Low moisture foods (LMFs)—foods that are naturally low in moisture or made through processes such as drying or dehydration from higher moisture foods—include but are not limited to cereals and grains, flours, milk powder, powdered infant formula, spices, chocolate, dried fruits and vegetables, nuts and nut products, dried protein items, coffees and teas, pet food, and animal feed. LMFs have low water activity, a measure of free water that is an important factor in food safety because it determines the amount of water available to help microorganisms grow.
You Might Also Like
Explore this issueFebruary/March 2019
For many years, it was thought that LMFs were safe from microbial contamination. After all, LMFs are defined as having water activity levels less than 0.85 and most bacteria (including pathogens like Salmonella and E. coli O157) need water activities of 0.91 or higher to grow.
However, just because these bacteria have growth challenges doesn’t mean they can’t survive. Numerous outbreaks of foodborne illnesses have been linked to LMFs contaminated with Salmonella spp. (peanut butter, chocolate, milk powder, crackers, almonds, infant cereals, spices), Bacillus cereus (rice, nuts, herbs, spices), Cronobacter sakazakii (powdered infant formula), Clostridium spp. (herbs, spices, dried tofu), Shiga toxin-producing E. coli (STEC) strains (flour, walnuts, almonds, rice, seeds), and Staphylococcus aureus (rice, seeds, nuts, almonds). It is generally agreed that pathogenic bacteria can remain viable in these foods for long periods of time and, given the opportunity and right conditions, can grow and cause illness. Several studies have documented long-term survival of pathogens in LMFs, and Salmonella spp., STEC, and Cronobacter survive from days to years in low moisture conditions. In addition, the pathogens show increased resistance to heat treatment in LMFs and exposure to low water activity confers cross-tolerance to other stresses, including low pH, bile salt tolerance, resistance to disinfectants, UV irradiation, and heat. The pathogens in LMFs have also been shown to have a low infectious dose (10 to 100 CFU) to cause illness. This is well documented from several studies of Salmonella outbreaks from LMFs (chocolate, peanut, paprika powder, and others), where very low numbers of cells were present in the contaminated product (about 13 CFU/g) in contrast with the high infectious dose (>105 CFU) for other contaminated foods.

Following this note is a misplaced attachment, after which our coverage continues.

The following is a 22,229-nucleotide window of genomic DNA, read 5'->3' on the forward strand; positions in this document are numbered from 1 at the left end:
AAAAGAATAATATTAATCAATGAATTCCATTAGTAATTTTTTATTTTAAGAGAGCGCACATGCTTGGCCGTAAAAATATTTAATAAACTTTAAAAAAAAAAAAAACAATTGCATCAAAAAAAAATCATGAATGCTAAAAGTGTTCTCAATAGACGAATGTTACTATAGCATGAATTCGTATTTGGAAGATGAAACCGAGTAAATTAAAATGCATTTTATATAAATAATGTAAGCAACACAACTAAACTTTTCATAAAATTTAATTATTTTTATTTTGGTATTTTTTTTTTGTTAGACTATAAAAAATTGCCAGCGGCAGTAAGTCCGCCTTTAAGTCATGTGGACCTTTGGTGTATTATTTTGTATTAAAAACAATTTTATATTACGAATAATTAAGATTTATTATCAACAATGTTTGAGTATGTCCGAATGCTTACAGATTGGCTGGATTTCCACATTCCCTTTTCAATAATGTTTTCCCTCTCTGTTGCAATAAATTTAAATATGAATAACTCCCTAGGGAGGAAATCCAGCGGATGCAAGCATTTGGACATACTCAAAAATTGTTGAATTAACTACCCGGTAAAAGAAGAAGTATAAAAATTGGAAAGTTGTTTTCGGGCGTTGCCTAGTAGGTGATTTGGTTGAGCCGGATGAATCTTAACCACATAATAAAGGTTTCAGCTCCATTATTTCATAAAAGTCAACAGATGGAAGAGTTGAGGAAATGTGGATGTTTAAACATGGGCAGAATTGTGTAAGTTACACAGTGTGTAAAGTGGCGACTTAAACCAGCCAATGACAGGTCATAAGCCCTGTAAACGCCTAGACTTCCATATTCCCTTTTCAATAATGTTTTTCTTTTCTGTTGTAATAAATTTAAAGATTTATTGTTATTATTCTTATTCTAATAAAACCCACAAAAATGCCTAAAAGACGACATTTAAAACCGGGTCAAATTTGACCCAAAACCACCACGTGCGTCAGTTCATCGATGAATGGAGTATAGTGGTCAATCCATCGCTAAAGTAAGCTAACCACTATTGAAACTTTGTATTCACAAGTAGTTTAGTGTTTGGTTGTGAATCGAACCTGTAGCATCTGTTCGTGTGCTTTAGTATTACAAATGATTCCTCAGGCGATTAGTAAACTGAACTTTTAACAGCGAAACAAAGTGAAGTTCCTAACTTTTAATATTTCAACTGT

Consequently, there is a global recognition that these foods need to be monitored and managed for microbiological hazards, and many regulatory agencies including FDA, USDA, Health Canada, European Food Safety Authority, and Codex have developed guidelines for managing these foods. FDA has developed the Preventive Controls rule for human food and animal food that can come in contact with humans. Similarly, the Codex Alimentarius Commission has developed a Codex Code of Hygienic Practice for Low Moisture Foods. Increased surveillance of LMFs has been implemented under the Food Safety Modernization Act (FSMA), Canadian Food Inspection Agency’s Food Safety Action Plan, and Codex guidelines. In addition, several industry guidelines describe methods to limit or reduce Salmonella and other pathogens in nuts, spices, and other foods (see Table 1).
Pathogens are most often introduced in LMFs via contaminated ingredients or cross-contamination during processing. Regulatory agencies such as FDA therefore recommends conducting hazard analyses for preventive controls for human food, and manufacturers need to consider the potential for biological, chemical, and physical hazards relating to their raw materials and other ingredients (ingredient-related hazards), processes (process-related hazards), and the food-production environment (facility-related hazards). Regulatory guidelines also recommend good hygienic practices, hygienic design of equipment, proactive maintenance programs, control of incoming materials, and effective ingredient control in the LMF establishment to prevent contamination. The Codex advises that special attention be paid to those products exposed to the processing environment following a pathogen reduction step (such as almonds and pistachios), products that are not subjected to a pathogen reduction step (such as flour and dry mixes), and products for which ingredients are added after a pathogen reduction step (such as herbs and spices).
Beyond Finished Foods: Production Environments